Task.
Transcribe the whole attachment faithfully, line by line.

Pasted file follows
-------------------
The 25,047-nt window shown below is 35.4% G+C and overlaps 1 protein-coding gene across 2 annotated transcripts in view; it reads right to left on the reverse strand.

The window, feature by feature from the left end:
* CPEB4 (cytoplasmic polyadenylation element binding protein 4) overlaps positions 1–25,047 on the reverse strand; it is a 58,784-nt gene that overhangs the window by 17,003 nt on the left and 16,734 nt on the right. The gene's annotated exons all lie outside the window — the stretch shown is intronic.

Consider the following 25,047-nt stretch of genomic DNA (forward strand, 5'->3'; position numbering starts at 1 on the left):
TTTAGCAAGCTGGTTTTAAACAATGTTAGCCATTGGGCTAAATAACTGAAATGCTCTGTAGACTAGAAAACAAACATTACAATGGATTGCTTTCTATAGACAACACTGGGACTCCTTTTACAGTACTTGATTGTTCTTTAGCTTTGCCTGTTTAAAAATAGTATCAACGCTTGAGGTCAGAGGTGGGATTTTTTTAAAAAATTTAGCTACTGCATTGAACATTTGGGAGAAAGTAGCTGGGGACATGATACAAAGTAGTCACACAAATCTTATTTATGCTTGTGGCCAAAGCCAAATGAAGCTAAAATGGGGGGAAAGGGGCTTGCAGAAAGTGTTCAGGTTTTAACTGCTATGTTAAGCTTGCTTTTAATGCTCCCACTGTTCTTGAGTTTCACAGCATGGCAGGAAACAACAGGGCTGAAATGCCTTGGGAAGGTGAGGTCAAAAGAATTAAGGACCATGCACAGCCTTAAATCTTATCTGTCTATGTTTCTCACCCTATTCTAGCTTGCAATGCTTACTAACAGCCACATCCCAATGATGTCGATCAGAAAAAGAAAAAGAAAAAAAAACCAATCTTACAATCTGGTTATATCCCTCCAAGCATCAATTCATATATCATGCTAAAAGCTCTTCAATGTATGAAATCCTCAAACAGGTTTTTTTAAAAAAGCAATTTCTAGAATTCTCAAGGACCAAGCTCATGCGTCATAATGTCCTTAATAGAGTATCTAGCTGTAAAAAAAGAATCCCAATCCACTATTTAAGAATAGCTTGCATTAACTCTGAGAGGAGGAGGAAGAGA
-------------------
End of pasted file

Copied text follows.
The 25,047-nt window shown below is 35.4% G+C and overlaps 1 protein-coding gene across 2 annotated transcripts in view; it reads right to left on the reverse strand.

The window, feature by feature from the left end:
* CPEB4 (cytoplasmic polyadenylation element binding protein 4) overlaps positions 1–25,047 on the reverse strand; it is a 58,784-nt gene that overhangs the window by 17,003 nt on the left and 16,734 nt on the right. The gene's annotated exons all lie outside the window — the stretch shown is intronic.

Consider the following 25,047-nt stretch of genomic DNA (forward strand, 5'->3'; position numbering starts at 1 on the left):
TTTAGCAAGCTGGTTTTAAACAATGTTAGCCATTGGGCTAAATAACTGAAATGCTCTGTAGACTAGAAAACAAACATTACAATGGATTGCTTTCTATAGACAACACTGGGACTCCTTTTACAGTACTTGATTGTTCTTTAGCTTTGCCTGTTTAAAAATAGTATCAACGCTTGAGGTCAGAGGTGGGATTTTTTTAAAAAATTTAGCTACTGCATTGAACATTTGGGAGAAAGTAGCTGGGGACATGATACAAAGTAGTCACACAAATCTTATTTATGCTTGTGGCCAAAGCCAAATGAAGCTAAAATGGGGGGAAAGGGGCTTGCAGAAAGTGTTCAGGTTTTAACTGCTATGTTAAGCTTGCTTTTAATGCTCCCACTGTTCTTGAGTTTCACAGCATGGCAGGAAACAACAGGGCTGAAATGCCTTGGGAAGGTGAGGTCAAAAGAATTAAGGACCATGCACAGCCTTAAATCTTATCTGTCTATGTTTCTCACCCTATTCTAGCTTGCAATGCTTACTAACAGCCACATCCCAATGATGTCGATCAGAAAAAGAAAAAGAAAAAAAAACCAATCTTACAATCTGGTTATATCCCTCCAAGCATCAATTCATATATCATGCTAAAAGCTCTTCAATGTATGAAATCCTCAAACAGGTTTTTTTAAAAAAGCAATTTCTAGAATTCTCAAGGACCAAGCTCATGCGTCATAATGTCCTTAATAGAGTATCTAGCTGTAAAAAAAGAATCCCAATCCACTATTTAAGAATAGCTTGCATTAACTCTGAGAGGAGGAGGAAGAGA